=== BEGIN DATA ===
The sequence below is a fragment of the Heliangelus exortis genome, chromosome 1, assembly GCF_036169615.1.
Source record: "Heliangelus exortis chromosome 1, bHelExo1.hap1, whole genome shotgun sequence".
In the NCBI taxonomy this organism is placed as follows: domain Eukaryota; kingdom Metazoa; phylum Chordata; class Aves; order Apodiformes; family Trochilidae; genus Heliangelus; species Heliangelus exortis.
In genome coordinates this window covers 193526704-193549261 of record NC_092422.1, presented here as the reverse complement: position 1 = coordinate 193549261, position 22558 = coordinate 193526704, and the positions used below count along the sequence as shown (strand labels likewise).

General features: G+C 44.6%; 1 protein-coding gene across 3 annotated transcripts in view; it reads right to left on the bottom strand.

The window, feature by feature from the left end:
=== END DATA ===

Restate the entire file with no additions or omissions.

The sequence below is a fragment of the Heliangelus exortis genome, chromosome 1, assembly GCF_036169615.1.
Source record: "Heliangelus exortis chromosome 1, bHelExo1.hap1, whole genome shotgun sequence".
In the NCBI taxonomy this organism is placed as follows: domain Eukaryota; kingdom Metazoa; phylum Chordata; class Aves; order Apodiformes; family Trochilidae; genus Heliangelus; species Heliangelus exortis.
In genome coordinates this window covers 193526704-193549261 of record NC_092422.1, presented here as the reverse complement: position 1 = coordinate 193549261, position 22558 = coordinate 193526704, and the positions used below count along the sequence as shown (strand labels likewise).

General features: G+C 44.6%; 1 protein-coding gene across 3 annotated transcripts in view; it reads right to left on the bottom strand.

The window, feature by feature from the left end: